For holders of an existing trade certificate, it can serve as your entrance requirement equivalency when registering in an additional trade.

  • complete the online Apprenticeship Application and Contract
  • pay the non-refundable application fee as part of the application process 
  • complete the required on-the-job training
    - during on-the-job training, apprentice landscape horticulturists earn at least 60 percent of the journeyperson wage rate in their place of employment in the first year, 70 percent in the second, 80 percent in the third, and 90 percent in the fourth year.
  • complete all program requirements as identified in the Course Outline (updated 2019)
  • enroll in technical training
  • successfully complete all required (See Exam Counselling Sheets)
  • Technical Training Resource List
    • Each period of technical training requires apprentices to purchase specific resources and supplies.
    • Contact the training provider where you will be attending training for a complete list.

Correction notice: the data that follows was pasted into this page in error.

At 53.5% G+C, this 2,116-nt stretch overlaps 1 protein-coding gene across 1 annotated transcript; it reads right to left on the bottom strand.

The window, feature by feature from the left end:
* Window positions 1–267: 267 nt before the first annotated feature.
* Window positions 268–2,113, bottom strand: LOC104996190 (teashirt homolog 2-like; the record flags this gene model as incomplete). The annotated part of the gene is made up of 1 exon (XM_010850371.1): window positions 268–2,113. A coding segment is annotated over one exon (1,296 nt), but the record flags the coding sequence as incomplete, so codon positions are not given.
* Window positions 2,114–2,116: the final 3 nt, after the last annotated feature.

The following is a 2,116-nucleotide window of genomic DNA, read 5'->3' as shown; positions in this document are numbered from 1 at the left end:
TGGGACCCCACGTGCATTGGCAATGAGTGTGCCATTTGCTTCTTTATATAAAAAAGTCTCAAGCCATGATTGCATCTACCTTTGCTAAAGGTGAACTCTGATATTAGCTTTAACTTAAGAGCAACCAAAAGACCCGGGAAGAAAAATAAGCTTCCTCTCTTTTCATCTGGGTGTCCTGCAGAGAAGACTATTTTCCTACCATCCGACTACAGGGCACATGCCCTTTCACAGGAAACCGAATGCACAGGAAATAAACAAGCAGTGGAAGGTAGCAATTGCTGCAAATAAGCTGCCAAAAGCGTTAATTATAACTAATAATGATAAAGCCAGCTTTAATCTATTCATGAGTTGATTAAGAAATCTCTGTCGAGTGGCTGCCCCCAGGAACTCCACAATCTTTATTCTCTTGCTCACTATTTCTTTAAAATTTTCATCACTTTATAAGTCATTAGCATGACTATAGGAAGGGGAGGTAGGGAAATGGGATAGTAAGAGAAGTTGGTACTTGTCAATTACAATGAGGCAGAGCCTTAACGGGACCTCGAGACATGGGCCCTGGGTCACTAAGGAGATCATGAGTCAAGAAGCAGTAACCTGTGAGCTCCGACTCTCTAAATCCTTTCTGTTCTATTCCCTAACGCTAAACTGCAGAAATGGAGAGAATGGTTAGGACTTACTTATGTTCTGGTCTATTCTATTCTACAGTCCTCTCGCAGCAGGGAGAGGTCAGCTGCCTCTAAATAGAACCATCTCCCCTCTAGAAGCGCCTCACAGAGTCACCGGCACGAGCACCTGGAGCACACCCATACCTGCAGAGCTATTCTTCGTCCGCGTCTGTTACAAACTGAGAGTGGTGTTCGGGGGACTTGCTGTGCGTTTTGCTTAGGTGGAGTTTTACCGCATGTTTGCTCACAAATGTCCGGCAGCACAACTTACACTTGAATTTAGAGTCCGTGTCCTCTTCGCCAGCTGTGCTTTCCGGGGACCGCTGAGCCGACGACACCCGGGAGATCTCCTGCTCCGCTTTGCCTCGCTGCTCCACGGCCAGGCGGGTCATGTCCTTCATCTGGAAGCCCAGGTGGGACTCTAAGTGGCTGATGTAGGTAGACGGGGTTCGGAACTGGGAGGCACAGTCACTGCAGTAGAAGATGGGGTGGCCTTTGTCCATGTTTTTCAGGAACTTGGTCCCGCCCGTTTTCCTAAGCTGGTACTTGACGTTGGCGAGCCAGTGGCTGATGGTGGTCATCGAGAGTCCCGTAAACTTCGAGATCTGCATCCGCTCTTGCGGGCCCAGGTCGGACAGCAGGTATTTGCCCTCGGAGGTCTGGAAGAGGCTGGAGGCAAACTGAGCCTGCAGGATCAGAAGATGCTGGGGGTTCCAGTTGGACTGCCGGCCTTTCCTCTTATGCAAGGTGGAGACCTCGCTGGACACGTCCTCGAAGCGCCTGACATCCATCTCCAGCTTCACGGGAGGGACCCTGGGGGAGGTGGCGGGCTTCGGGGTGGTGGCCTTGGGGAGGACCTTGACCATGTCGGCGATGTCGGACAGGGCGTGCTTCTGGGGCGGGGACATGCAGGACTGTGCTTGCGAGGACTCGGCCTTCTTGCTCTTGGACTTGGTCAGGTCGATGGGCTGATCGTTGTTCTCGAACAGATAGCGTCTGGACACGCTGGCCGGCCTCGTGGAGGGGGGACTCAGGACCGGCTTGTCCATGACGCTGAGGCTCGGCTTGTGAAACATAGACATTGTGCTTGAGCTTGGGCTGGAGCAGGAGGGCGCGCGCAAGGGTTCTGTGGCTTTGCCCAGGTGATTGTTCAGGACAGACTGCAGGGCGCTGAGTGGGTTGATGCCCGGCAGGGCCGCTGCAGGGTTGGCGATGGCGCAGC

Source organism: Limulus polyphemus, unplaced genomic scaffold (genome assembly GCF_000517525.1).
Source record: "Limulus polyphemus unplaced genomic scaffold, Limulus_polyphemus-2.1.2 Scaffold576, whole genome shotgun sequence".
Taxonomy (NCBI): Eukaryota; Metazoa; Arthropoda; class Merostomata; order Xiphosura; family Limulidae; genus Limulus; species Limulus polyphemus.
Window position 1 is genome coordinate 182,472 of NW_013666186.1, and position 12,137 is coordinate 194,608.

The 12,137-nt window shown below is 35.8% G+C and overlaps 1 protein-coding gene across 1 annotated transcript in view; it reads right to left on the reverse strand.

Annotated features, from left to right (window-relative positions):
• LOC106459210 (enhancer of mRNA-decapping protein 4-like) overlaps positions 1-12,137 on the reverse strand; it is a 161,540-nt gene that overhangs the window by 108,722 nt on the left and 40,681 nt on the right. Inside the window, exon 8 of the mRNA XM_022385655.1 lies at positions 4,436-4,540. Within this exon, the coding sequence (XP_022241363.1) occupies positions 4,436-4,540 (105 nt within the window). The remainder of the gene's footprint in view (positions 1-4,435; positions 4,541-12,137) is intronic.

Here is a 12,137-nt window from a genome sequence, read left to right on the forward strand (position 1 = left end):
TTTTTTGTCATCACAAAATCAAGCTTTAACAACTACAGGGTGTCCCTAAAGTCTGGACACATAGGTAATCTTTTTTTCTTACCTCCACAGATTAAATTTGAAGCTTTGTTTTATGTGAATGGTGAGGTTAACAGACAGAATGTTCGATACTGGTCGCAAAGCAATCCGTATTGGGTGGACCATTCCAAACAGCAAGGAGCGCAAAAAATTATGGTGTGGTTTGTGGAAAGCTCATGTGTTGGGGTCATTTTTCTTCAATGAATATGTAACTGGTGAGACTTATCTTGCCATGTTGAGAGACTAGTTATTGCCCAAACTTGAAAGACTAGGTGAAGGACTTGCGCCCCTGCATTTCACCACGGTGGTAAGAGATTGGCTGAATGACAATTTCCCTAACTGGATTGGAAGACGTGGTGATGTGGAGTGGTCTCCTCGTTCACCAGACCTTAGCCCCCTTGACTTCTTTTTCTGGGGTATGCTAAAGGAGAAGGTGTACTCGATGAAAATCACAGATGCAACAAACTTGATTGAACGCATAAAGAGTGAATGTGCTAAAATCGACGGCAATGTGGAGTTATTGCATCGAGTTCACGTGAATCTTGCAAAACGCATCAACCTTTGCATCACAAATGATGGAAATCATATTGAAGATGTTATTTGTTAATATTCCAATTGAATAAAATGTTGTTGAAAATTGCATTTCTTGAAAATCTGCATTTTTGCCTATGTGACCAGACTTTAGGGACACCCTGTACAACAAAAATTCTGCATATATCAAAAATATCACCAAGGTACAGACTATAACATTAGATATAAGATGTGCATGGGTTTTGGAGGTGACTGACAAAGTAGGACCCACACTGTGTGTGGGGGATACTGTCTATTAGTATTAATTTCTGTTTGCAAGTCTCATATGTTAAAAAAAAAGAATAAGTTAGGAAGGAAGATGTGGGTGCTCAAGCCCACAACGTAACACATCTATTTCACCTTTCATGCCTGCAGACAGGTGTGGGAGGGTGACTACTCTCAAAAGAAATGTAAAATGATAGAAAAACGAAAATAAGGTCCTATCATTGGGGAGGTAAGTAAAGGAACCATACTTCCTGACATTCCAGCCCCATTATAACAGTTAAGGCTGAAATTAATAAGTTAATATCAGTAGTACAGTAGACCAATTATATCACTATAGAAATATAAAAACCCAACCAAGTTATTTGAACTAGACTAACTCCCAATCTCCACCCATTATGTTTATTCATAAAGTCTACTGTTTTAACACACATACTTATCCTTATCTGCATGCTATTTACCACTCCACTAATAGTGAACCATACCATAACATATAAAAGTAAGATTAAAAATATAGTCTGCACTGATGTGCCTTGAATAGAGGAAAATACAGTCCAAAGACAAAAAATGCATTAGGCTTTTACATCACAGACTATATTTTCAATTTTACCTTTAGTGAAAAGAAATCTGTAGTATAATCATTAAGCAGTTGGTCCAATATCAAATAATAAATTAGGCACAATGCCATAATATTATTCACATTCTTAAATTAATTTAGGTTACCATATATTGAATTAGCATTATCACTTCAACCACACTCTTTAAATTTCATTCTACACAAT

When apprentices attend technical training, they are required to pay the applicable tuition fee and purchase course supplies.

Apprentices involved in the Career and Technology Studies (CTS) stream in high school may be eligible for credit towards their apprenticeship first period training. 

Student loans, grants, scholarships and other financial assistance may be available. For more information see Financial Assistance, visit an Apprenticeship and Industry Training office or call toll-free to 1-800-248-4823.


Interprovincial Standards Red Seal Program

A landscape horticulturist who holds a valid trade certificate from Alberta or from another Canadian province or territory may apply to write the Interprovincial Exam and, if successful, be granted a Red Seal under the Interprovincial Standards Red Seal Program. The Red Seal is recognized throughout most of Canada.

To prepare for the exam see the Exam Counselling Sheets and review available Resource Materials.


Qualification Certificate Program

For a Qualification Certificate based on a recognized credential or work experience in order to prepare for the exam(s) please refer to the Exam Counselling Sheets and review available Resource Materials.

Time spent on supervisory or foreman duties, counter work, heading the tool crib, or on training course is NOT counted as 'hands-on' work experience.


Equivalency Program

A person who holds a valid recognized credential does not require an Alberta equivalency document to work in the trade in Alberta.

However, some employers may require Alberta documentation as proof that the holder is allowed to work in the trade or that the holder's credential is recognized.

Click for more information on the Equivalency Program.